Forty years ago this month, the UK edition of The Clash’s debut album dropped like Spanish bombs on the punk rock world. To celebrate, all week long we’ll be lost in a supermarket of exclusive features that remind us why The Clash continue to rock our Casbah and remain the only band that matters. Today, Ryan Bray and Tyler Clark dissect the band’s short-but-seminal catalog by way of a few beers.
In 1997, a time that predated even CD burners, musical discovery often was achieved through mix tapes. In this case, a friend lent me a tape with David Bowie’s “Heroes” on one side and The Clash’s self-titled debut on the other. All due respect to the Thin White Duke, but the B-side got most of the play.
That was 20 years ago, and even then I was considerably late in discovering what much of the world already knew: that this is one of the best band’s of all time. The iconic English punks disbanded after nine years and six full-length records, but they made their relatively quick run count for something truly masterful. The world is full of bands that have been together for decades, and yet The Clash’s ferocious run through pop music history has outshined most of them.
This week marks the 40th anniversary of the start of one of the most dynamic and culturally significant bodies of music in the pop cannon. It began on April 8th, 1977, with the release of The Clash, a record that helped define not only the sound but also the style and ideals of punk rock. That would have cemented the band a sizable legacy by itself, but Joe Strummer, Mick Jones, Paul Simonon, and Topper Headon spent the next eight years building off of their punk credentials brick by brick. London Calling and Sandinista! dazzled the world with their breadth and sonic scope, daring their peers to try and keep up. By the time of 1982’s Combat Rock, they had evolved into a great pop rock band while still keeping their street cred intact.
But as is the case with all truly great bands, the music is only part of The Clash’s legacy. The extent of their importance reaches beyond their songs and records. In their best moments, they helped open people’s minds to new ways of seeing the world. They called out racism, sexism, and all forms of social injustice wherever and whenever they saw it. They spoke about life on the dole having stood on the margins themselves. Their politics championed working people while taking dead aim at the ruling class. They were, to many, the only band that mattered. They still earn the title in the minds and hearts of many today.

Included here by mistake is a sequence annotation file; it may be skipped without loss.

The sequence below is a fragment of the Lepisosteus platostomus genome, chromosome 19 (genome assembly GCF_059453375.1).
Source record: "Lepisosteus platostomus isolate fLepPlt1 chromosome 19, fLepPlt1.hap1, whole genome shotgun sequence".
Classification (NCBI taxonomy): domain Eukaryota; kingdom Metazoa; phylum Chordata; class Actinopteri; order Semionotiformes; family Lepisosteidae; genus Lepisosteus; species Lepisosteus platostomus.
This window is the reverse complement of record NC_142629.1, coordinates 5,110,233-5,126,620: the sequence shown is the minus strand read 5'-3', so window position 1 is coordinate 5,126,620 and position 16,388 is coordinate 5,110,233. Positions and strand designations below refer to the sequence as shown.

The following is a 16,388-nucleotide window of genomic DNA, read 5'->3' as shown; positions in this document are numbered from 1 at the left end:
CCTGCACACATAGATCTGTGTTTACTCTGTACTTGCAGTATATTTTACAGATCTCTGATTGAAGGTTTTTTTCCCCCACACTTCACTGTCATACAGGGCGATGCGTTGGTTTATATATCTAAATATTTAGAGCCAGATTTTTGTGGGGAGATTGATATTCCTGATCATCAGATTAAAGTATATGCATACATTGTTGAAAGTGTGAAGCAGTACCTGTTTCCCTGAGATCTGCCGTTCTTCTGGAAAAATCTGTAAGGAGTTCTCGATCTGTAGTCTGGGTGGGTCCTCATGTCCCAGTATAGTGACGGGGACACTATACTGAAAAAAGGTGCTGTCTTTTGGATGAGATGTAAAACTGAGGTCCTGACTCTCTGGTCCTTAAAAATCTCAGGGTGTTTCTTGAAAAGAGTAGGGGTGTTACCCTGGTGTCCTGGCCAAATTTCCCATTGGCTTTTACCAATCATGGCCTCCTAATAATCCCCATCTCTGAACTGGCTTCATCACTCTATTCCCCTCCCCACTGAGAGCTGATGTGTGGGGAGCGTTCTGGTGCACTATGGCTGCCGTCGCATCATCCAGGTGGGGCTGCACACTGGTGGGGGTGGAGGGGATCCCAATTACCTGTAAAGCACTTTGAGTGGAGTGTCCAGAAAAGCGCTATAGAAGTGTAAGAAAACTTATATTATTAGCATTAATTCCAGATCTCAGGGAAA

Ranking and dissecting The Clash’s discography is in many respects a near impossible feat. But Tyler Clark and I put our heads together in an earnest attempt to make some authoritative sense of the band’s immensely influential work. This ranking is a celebration of punk, funk, reggae, rock, soul, jazz, country, and hip-hop. How in the hell it all works together is still anyone’s guess. Let’s just be thankful for the four guys who made it all work.
06. Cut the Crap (1985)
We Are The Clash: The Clash’s legacy was all but cemented by 1985. But the band’s swan song was as big a misfire as its predecessors were triumphs. To be fair, Cut the Crap is a Clash record in name only. Strummer had fired Jones, whose songwriting contributions were sorely missed (Strummer co-wrote the whole thing with the record’s producer, Bernie Rhodes). Headon was also gone, making room for faceless names such as Nick Sheppard, Vince White, and Pete Howard to fill in the gaps. The end results are lukewarm at best, loaded with half-hearted, distracted stabs at the rock, pop, and electronic music that used to come to the band so easily. It’s the sound of a great band being drowned out by the synth-crazed ’80s. Cut the Crap might be an anomaly, the lone failure in an otherwise stellar body of work. But it still counts against The Clash’s overall score.